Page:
Edward Hall or Halle (1497–1547), was an English lawyer, Member of Parliament, and historian, best known for his The Union of the Two Noble and Illustre Families of Lancastre and Yorke, commonly known as Hall's Chronicle.
Edward Hall, born in 1497, was the son of John Hall (d. 22 February 1528) of Northall in Kynnersley, Shropshire, a London grocer and Merchant of the Staple who resided in the parish of St Mildred in the Poultry. The surname Hall appears in the records of the Worshipful Company of Grocers for several generations prior to Hall's birth, suggesting that members of the family had been London merchants for some time. Hall's father served as Warden of the Grocers in 1512.
According to some sources, Hall's mother, Katherine Geddyng, was the daughter and coheir of Thomas Geddyng of Norfolk, while according to others she was the daughter of John Geddyng, great-grandson of William Geddyng of Lackford, Suffolk, and Mirabel Aspale, daughter and heiress of Sir John de Aspale. Katherine (née Geddying) Hall's burial on 19 June 1557 in the church of St Benet Sherehog was recorded by the diarist Henry Machyn. She appointed as executor of her will Sir William Garrard, and as supervisor Dame Joan Warren, the second wife of Sir Ralph Warren, Lord Mayor of London. According to some sources, Katherine was the 'Mistress Hall' who in 1555 was imprisoned in Newgate for her faith, and with whom the religious reformer John Bradford corresponded.
Hall began his education at Eton. In 1514 he was admitted to King's College, Cambridge, graduating BA in 1518. At about the time of Hall's graduation from university, the second son of Robert Fabyan (d.1513) became apprentice to Hall's father, and according to Herman, it was perhaps through this connection that Hall developed what became a lifelong interest in chronicling the events of English history.
According to Herman, Hall may have been first elected to Parliament as early as 1523. He was elected to represent Much Wenlock in 1529, and represented the borough again in 1539. In 1542, and again in 1545, he was elected for Bridgnorth.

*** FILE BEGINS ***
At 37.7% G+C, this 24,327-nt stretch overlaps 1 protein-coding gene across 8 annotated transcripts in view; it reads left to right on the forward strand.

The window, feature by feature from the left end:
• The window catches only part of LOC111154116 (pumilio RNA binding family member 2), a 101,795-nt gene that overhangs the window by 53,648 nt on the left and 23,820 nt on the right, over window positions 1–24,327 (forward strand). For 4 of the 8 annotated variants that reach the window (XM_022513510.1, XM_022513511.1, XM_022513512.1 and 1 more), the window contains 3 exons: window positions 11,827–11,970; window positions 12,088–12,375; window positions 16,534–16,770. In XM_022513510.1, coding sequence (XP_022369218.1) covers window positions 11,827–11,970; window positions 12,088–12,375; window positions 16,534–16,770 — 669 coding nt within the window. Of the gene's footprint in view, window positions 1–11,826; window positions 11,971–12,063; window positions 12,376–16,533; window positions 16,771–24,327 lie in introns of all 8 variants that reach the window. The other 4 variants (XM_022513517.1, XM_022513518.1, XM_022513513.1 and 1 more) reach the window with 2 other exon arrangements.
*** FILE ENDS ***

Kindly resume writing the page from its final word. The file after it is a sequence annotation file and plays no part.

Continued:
Hall's best-known work, The Union of the Two Noble and Illustre Families of Lancastre and Yorke, commonly called Hall's Chronicle, was published by the printer Richard Grafton in 1548, the year after Hall's death. A revised edition (printed for Grafton by Richard Jugge) appeared in 1550. Both included a continuation from 1532 compiled by Grafton from the author's notes. The only complete modern edition, entitled Hall's Chronicle, Containing the History of England During the Reign of Henry IV and the Succeeding Monarchs to the End of the Reign of Henry VIII, was prepared under the supervision of Sir Henry Ellis and published in 1809. A reprint was issued in 1965. In 1904 the concluding chapter dealing with the reign of Henry VIII was edited by Charles Whibley.
The Chronicle begins with the accession of Henry IV to the English throne in 1399; it follows the strife between the houses of Lancaster and York, and with Grafton's continuation carries the story down to the death of Henry VIII in 1547. Hall presents the policy of this king in a very favourable light and shows his own sympathy with the Protestants. He has a lawyer's respect for ceremonial of all kinds, and his pages are often adorned and encumbered with the pageantry and material garniture of the story.
The value of the Chronicle in its early stages is not great, but this increases when dealing with the reign of Henry VII and is very considerable for the reign of Henry VIII. To the historian it furnishes what is evidently the testimony of an eye-witness on several matters of importance which are neglected by other narrators; and to the student of literature it is of interest as one of the prime sources of Shakespeare's history plays.
On 22 June 1940 Alan Keen, a dealer in antiquarian books, discovered an extensively annotated copy of Hall's Chronicle among the contents of a library from outside London which he had just purchased. Keen considered that the marginal annotations, most of which are found in the chapters covering the reigns of Henry IV, Henry V and Henry VI, were made by Shakespeare. Keen published his findings in two journal articles, and in a book co-authored with Alan Lubbock in 1954, The Annotator. After his death Keen left the volume in the hands of trustees, who placed it in the British Library, where until 2007 it was catalogued as Loan MS 61.
There is no evidence as to whether Hall ever married. His will, made in 1546–7, makes no mention of a wife or children, and the only family members named are his brother, William, whom he appoints as executor of his will, and his mother, whom he appoints as overseer. In his will he requested burial in the Greyfriars, London, but he was instead buried in the church of St Benet Sherehog, which was subsequently destroyed in the Great Fire of London and not rebuilt. He left all his books in French and English to his brother, William, and his manuscript of his chronicle to Richard Grafton, entrusting him with its publication.